Shortlisted for the 2016 YA Book Prize
Warning! This book contains distressing, graphic scenes and is not suitable for younger readers.
Eighteen-year-old Emma is beautiful, popular, happy, confident – and doesn’t she know it. She knows how to play her friends, her school mates and the boys who can’t take their eyes off her. When she wakes up one morning on her front porch, filthy and sunburnt and in pain, she has no idea how she’s got there, not until the photos of the night before start to circulate. It’s perfectly clear from those pictures that Emma has been the victim of a gang-rape, but no one’s treating her like a victim. Everyone seems to think she was ‘asking for it’ – including Emma herself.
I am at a loss as to how to pass judgement on this book. It is certainly very well written. The summer heat fills the first half of the book, the impatience, the judginess of the characters. The banter and Emma’s interior life seem authentic, even engaging in places. Louise O’Neill presents Emma’s situation in a way that is unsettling and upsetting and thought-provoking. I did get a little lost in all the characters, and in particular found it difficult to differentiate Emma’s friends.
Unfortunately, for me, Emma was so unlikeable that I found it difficult to sympathise with her. I’m sitting here telling myself that was the point, that her selfishness, her nastiness in her dealings with her close friends, her point-scoring attitude to sex make her fall into victimhood tragic. But it didn’t work for me. I needed Emma to have some redeeming feature, and I needed something to come at the end that would show her a way out. (I felt similarly about Louise O’Neill’s first book, Only Ever Yours.)
I’d like to think, as Louise O’Neill says in her afterword, that a book like this would add to the debate about non-consensual sex and slut-shaming and the distribution of photos of people in compromising situations. But, to be honest, most people who are going to read this would already agree that such things are abhorrent. Wouldn’t they? Who is going to read it and be changed by it? I don’t think another Emma would behave any differently if she had read the book. And the perpetrators? Would they read it? I doubt it? If they did, would it change them? I don’t think so. Fear of the consequences would change their behaviour. But prosecution is always going to be a problem when a victim can’t remember and changes her story and is afraid and ashamed and blames herself.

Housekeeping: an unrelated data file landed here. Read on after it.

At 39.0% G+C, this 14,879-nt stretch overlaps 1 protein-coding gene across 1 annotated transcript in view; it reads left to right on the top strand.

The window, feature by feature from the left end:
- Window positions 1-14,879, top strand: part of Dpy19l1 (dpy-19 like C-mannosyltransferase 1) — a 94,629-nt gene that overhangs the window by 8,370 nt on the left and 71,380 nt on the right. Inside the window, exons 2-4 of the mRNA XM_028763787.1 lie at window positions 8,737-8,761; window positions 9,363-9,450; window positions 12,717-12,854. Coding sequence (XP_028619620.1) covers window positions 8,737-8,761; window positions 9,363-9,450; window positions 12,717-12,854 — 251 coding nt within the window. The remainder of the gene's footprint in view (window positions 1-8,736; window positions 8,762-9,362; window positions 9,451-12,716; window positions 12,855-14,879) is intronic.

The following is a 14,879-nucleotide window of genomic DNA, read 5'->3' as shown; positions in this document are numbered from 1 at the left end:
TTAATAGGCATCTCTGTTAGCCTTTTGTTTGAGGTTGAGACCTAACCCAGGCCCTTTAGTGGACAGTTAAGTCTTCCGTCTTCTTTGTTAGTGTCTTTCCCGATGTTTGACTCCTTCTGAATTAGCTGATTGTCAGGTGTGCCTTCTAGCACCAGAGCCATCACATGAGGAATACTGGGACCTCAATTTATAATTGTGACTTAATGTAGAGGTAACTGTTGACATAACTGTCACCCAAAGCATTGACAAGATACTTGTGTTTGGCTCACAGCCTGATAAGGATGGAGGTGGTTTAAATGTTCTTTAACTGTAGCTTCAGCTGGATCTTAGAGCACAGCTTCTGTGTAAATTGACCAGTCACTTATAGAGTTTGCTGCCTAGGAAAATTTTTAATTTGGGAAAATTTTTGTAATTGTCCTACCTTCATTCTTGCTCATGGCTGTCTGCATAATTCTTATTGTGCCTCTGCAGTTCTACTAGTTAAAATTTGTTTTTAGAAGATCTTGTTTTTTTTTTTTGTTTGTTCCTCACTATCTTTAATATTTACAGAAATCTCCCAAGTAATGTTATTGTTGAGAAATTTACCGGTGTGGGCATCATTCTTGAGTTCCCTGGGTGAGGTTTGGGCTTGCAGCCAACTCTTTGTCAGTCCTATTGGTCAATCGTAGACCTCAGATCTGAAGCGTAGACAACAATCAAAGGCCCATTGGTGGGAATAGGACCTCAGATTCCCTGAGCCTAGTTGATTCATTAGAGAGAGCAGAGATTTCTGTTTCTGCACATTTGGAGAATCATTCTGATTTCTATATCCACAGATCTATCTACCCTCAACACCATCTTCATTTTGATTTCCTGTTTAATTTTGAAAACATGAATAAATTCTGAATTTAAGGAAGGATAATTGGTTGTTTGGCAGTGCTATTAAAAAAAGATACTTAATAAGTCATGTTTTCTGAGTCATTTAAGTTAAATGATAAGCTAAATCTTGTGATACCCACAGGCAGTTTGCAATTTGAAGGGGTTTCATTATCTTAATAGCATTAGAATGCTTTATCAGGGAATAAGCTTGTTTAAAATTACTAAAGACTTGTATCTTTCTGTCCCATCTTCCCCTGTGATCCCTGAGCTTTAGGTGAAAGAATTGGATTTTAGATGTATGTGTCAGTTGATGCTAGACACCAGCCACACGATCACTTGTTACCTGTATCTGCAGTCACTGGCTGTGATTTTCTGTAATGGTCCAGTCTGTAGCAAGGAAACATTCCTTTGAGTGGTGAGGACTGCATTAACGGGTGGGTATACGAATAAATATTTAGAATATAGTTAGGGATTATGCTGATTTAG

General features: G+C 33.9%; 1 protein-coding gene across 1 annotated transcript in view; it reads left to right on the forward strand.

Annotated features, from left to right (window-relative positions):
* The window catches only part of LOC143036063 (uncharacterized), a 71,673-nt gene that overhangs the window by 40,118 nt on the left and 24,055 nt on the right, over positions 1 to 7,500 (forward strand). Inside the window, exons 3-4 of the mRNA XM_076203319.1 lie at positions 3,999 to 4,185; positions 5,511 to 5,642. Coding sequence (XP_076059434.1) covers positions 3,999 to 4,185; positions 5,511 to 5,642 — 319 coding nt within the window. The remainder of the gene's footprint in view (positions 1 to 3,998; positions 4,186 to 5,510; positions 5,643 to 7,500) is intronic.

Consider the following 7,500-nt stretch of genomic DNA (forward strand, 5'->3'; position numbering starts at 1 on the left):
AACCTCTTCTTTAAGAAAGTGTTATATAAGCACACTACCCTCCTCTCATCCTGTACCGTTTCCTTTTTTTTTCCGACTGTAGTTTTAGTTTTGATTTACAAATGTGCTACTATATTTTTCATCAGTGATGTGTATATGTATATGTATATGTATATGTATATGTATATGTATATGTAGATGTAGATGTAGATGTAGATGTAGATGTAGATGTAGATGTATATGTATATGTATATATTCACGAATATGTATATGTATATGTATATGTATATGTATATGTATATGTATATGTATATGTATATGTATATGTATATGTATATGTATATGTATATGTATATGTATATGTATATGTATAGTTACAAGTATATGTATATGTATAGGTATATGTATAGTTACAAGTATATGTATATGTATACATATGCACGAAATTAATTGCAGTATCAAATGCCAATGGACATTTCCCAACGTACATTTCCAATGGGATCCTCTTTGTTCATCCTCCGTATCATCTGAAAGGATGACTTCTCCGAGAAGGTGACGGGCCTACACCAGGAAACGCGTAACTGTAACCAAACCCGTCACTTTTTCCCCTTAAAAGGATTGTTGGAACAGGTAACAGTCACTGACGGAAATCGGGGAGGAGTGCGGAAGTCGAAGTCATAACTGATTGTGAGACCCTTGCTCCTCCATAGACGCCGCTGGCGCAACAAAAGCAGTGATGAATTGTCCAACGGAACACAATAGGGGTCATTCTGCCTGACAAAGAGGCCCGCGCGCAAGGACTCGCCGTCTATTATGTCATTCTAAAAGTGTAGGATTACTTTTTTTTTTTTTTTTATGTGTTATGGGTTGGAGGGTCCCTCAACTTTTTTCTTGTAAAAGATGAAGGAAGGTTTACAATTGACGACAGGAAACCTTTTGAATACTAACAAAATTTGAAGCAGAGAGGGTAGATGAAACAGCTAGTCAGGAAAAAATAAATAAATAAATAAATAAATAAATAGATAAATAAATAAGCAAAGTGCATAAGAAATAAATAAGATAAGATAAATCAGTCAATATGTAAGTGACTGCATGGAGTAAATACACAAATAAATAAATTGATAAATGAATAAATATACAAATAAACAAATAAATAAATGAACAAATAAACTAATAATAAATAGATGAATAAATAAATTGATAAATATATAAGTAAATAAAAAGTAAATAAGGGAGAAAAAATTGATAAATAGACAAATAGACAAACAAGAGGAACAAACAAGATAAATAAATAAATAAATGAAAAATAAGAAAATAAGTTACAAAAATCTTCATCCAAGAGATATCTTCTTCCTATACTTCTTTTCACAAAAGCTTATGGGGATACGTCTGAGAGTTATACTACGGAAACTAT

The point, of course, is not whether Emma’s behaviour or the perpetrators’ behaviour would be changed by the debate, but whether looking at the story, laid bare in this way, would lead people to see that no, of course, she wasn’t asking for it. No one would ask to be abused in this way. And that is the thing that women and men who have suffered such abuse need to be helped to realise and the thing that abusers and observers need to accept.
I’m not going to give Asking For It a piranha rating because I can’t say I enjoyed it at all. Perhaps it is important. Perhaps it will stimulate debate about shame and rape and consent. I rather wish it wasn’t in my head though.
More to Read!
In the lead-up to the 2016 YA Book Prize, we’re reviewing all the books on the shortlist. Visit us every week for a new review.
Claire Watts writes and edits fiction and non-fiction for children and young adults. Her latest YA novel is How Do You Say GOOSEBERRY in French? You can read the first chapter here.
There’s a giveaway for Claire’s book running until June 1st 2016 over on Goodreads. Click here to enter.
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